Driving Advice for Spain
By Matt May
If you are hiring a car in Spain for the first time, it is advisable to familiarise yourself with some of the most important driving laws and regulations of the country.
Spain has an excellent road infrastructure, especially around the major towns, cities and holiday areas. This is due in part to the revenue generated by Spanish tourism. In Spain the larger roads (especially the motorways) are of very good quality and are well signed. In fact travelling from France into Spain it is noticeable how much easier it is to navigate using the Spanish road signs.
Although the coastal roads around popular tourist regions such as Alicante and Malaga are good, venture inland and the roads can become more challenging due to the mountainous terrain. The smaller inland roads to the north of Malaga meander into the mountain ranges of Sierra de las Nieves and Sierra Nevada. Here the weather can turn cold quickly especially in winter months, so drivers should be prepared for icy road conditions.
To the north of Spain around the Pyrenees, and inland from the coast in areas including Andalucia, the roads are often challenging mountainous routes, where weather can change quickly, and the winding nature of the terrain means extra care is needed when driving.
Be careful where you choose to stay in Spain if you are driving, because locations a few kilometres in land may look simple on a map, but if the location is at altitude driving can be difficult for inexperienced drivers.
Assuming you are driving, here is some information about driving on Spanish roads:-
Motorways (Autopistas) 120 km/h
Dual carriageways 80-140 km/h
Other roads 80-100 km/h
Built up areas 50 km/hr unless signed otherwise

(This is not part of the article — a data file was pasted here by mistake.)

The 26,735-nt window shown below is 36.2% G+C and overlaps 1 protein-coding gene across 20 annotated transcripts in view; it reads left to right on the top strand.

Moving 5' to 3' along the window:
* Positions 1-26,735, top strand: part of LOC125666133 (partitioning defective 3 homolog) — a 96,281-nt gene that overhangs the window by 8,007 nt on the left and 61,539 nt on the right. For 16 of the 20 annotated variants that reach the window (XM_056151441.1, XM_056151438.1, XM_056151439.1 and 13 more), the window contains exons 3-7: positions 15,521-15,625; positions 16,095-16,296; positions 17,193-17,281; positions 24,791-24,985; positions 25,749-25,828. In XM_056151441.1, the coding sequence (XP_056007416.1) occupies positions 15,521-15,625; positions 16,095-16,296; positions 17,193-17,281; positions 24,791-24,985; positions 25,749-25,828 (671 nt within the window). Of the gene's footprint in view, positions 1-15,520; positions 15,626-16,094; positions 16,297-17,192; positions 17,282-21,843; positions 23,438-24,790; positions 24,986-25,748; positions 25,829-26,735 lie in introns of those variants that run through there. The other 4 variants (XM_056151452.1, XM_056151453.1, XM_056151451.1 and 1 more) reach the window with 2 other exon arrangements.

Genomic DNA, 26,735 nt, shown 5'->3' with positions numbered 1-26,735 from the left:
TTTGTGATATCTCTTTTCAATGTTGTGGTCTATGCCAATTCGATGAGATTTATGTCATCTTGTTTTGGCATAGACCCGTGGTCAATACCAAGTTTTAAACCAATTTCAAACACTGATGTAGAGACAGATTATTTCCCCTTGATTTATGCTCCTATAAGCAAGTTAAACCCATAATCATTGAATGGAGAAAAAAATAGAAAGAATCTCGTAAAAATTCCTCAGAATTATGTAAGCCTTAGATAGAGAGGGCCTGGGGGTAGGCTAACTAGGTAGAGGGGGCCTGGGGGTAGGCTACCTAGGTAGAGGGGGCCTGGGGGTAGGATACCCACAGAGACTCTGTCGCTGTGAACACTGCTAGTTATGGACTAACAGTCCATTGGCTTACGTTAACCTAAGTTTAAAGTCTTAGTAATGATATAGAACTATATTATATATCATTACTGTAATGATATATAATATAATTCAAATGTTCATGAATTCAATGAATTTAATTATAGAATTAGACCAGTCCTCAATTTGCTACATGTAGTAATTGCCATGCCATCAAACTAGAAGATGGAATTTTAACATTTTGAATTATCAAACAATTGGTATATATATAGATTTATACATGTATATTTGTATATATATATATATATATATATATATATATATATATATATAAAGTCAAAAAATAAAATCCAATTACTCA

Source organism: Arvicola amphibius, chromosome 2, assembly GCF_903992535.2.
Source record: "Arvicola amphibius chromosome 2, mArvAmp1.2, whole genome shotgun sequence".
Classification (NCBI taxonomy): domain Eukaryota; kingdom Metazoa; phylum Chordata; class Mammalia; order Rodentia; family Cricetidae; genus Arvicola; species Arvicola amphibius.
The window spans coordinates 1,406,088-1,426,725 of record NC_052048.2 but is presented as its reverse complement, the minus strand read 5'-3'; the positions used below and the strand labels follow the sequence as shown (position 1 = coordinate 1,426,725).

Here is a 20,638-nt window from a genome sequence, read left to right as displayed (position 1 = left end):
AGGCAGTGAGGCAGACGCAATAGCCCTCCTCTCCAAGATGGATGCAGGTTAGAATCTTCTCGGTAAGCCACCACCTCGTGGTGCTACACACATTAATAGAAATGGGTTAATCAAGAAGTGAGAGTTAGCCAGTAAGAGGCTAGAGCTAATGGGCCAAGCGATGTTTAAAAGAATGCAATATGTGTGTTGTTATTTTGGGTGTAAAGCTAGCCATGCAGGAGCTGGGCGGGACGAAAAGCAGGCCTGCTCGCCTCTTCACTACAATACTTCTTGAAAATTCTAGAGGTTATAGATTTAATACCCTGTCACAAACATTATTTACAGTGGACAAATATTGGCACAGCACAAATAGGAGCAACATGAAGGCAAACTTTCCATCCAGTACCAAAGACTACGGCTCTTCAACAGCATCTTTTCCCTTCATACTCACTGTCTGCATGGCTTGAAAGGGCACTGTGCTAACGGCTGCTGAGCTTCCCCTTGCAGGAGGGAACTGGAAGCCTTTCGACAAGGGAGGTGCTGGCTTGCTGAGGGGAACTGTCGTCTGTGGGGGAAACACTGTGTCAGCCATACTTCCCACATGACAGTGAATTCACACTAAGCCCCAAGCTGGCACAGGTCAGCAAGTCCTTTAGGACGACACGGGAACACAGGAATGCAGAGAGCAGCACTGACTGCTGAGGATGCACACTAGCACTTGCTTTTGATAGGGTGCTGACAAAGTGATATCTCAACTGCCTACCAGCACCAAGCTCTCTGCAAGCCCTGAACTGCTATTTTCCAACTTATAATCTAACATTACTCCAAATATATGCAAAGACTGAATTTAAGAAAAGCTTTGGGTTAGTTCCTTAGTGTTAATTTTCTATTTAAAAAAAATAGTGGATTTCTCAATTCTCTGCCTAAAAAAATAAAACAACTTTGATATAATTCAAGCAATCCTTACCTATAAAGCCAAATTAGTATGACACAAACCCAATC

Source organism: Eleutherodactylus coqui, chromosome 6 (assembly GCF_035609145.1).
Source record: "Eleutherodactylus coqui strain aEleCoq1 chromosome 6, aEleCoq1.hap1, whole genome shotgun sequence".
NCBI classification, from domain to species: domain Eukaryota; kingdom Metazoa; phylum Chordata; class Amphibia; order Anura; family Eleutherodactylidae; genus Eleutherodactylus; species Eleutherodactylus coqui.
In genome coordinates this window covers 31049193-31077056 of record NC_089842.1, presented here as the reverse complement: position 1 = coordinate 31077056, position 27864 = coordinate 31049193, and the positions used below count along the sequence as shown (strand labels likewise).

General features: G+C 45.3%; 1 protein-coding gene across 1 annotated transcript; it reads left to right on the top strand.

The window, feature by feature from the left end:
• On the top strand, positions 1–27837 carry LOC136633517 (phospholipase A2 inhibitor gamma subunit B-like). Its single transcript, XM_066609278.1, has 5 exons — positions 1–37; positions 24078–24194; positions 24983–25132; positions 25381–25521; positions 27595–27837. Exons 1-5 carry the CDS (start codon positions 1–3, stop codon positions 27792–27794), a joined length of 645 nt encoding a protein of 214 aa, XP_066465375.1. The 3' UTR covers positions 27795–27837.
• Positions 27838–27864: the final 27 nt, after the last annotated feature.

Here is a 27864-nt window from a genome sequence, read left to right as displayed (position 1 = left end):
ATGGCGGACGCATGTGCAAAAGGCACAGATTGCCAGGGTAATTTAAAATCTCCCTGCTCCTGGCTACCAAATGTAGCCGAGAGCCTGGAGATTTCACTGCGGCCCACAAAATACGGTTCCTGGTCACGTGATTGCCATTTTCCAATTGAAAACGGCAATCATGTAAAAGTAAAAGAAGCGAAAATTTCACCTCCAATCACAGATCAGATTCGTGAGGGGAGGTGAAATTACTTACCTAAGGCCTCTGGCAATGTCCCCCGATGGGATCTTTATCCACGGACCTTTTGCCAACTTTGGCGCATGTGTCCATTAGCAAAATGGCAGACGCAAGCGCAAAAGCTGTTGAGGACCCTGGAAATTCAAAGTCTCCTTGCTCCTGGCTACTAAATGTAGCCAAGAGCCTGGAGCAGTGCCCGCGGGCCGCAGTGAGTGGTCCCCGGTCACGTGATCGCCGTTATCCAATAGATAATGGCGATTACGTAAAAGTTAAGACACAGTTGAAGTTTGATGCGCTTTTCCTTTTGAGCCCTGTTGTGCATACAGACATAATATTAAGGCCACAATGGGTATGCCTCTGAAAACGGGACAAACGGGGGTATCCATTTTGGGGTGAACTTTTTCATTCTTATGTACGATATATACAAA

Residential areas 20 km/h
The legal limit for alcohol in Spain is 0.5mg per ml which is less than in the UK.
All passengers in both the back and front seats must wear seatbelts if fitted.
Children aged 12 years and under are not permitted to sit in the front seat of a
Children aged 3 and under must use a suitable child seat.
It is illegal to use a mobile telephone when driving in Spain.
By law in Spain you must have registration, certificate of insurance and a driver's license at all times. It is recommended that you also have your passport. The registration and insurance papers will be supplied by the rental company if you are hiring car.
Spanish National Police number is 112 and the Guardia Civil is 062.
Many of the major motorways in Spain operate a toll system. These roads are generally much faster than travelling on the smaller (often coastal roads).
The busy Mediterranean AP-7 costs around 10 Euros per 100km on average. The AP-7 (Autopista del Mediterraneo) from Tarragona to Valencia for example costs over 20 Euros.
Further south in Spain if you are driving in the Costa del Sol, the AP-7 toll road between Malaga and Estepona is the fastest way to get to along the coast, but the smaller coastal route is free, and offers more chance to see some of the Costa del sol scenery.
There are toll booths accepting cash in Euros or credit cards when you join a pay section of the AP-7 motorway.
Fuel Prices in Spain
Like most things, the cost of fuel in Spain is cheaper than in the UK and most other northern and western European countries. Diesel is a little cheaper than unleaded fuel.
Spanish Car Rental Laws
Rental vehicles should contain a high visibility jacket, warning triangle, spare bulb kits and a puncture repair kit. You will also need to have the rental vehicle documentation in the car.
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